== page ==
The operating temperature of the evaporation tank 34 lies within the range from approximately 300-370° C.
The evaporation tank 36 is similarly fitted with an agitator element 36 with an incorporated wiper 37.
The evaporation tank 34 provides for the final evaporation of the resulting products, as well as the completion of the catalytic polymer reactions. The evaporated products leave the evaporation tank 34 by way of the line 38. Evaporation tank 34 is equipped with a level sensor 39 which, in this case, controls the temperature, and thus the amount, of evaporation.
Depending on the biogenous raw materials that are used and on the process parameters, the number of required processing steps can vary from four (as described herein) from a minimal three to even six in the maximum case.
If, as a function of the raw material that is used, the sulphur content of the fuel that is produced is too high, dedicated, separate desulfurizing can be provided in the fuel condensates. These are known in the prior art.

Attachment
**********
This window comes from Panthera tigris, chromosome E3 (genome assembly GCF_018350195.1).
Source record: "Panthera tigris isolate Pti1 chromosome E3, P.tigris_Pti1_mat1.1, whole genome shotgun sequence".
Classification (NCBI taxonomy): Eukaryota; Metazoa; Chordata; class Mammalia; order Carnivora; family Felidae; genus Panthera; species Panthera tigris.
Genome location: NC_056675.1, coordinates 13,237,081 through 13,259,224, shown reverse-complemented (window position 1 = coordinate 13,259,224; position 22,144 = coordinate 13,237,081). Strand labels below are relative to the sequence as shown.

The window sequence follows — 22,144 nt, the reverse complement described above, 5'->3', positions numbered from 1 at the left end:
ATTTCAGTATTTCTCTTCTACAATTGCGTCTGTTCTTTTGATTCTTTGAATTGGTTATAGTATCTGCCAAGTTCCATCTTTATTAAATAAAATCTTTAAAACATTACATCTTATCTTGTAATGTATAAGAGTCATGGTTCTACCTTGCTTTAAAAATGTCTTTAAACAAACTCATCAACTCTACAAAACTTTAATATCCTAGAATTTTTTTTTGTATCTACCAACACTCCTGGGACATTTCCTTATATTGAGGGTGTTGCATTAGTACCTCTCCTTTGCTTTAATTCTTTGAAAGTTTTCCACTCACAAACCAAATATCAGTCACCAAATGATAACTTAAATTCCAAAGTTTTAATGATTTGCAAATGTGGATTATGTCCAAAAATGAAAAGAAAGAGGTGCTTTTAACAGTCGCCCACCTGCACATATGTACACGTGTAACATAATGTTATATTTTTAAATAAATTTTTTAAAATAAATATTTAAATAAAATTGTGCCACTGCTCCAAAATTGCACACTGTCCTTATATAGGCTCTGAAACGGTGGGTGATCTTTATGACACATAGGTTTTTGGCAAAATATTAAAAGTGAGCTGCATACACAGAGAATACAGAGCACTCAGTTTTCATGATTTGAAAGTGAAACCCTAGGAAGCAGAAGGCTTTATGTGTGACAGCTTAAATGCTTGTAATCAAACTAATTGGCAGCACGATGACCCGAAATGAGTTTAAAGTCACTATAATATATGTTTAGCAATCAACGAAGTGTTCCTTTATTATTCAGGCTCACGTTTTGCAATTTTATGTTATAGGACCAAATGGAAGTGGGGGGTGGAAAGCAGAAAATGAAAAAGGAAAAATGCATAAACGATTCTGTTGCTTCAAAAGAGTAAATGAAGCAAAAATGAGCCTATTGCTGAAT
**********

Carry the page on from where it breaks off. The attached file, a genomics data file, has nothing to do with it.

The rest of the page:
Three outlet lines (40, 42, 43) are connected to the lower part of the evaporation tank 34.
The first outlet line 40 passes a first portion of the carrier liquid to a separator 41. The second outlet line 42 passes returns a second portion of the carrier liquid to the impregnation tank 6 through a pump (not shown herein) that serves as a return line. The third outlet line 43 runs to a solids separator 44.
Within the separator 41, particles that are of a greater size than 10-40μ are separated out through a suitable device (e.g., a filter or a centrifuge). The particles that are separated out are routed to the solids separator 44.
The carrier liquid with the remaining particles that are smaller than 10-20μ, and high boiling point heavy oil that is not vaporized in the evaporation tank 34, are fed as a fuel to a block-type thermal power station 45. This power station 45 incorporates a low-speed diesel engine. The very fine carbon particles in the carrier liquid thus pass to a great extent into the injection system of the block-type thermal power station 45 and are burned in the combustion chambers of the diesel engine and thus utilized as energy.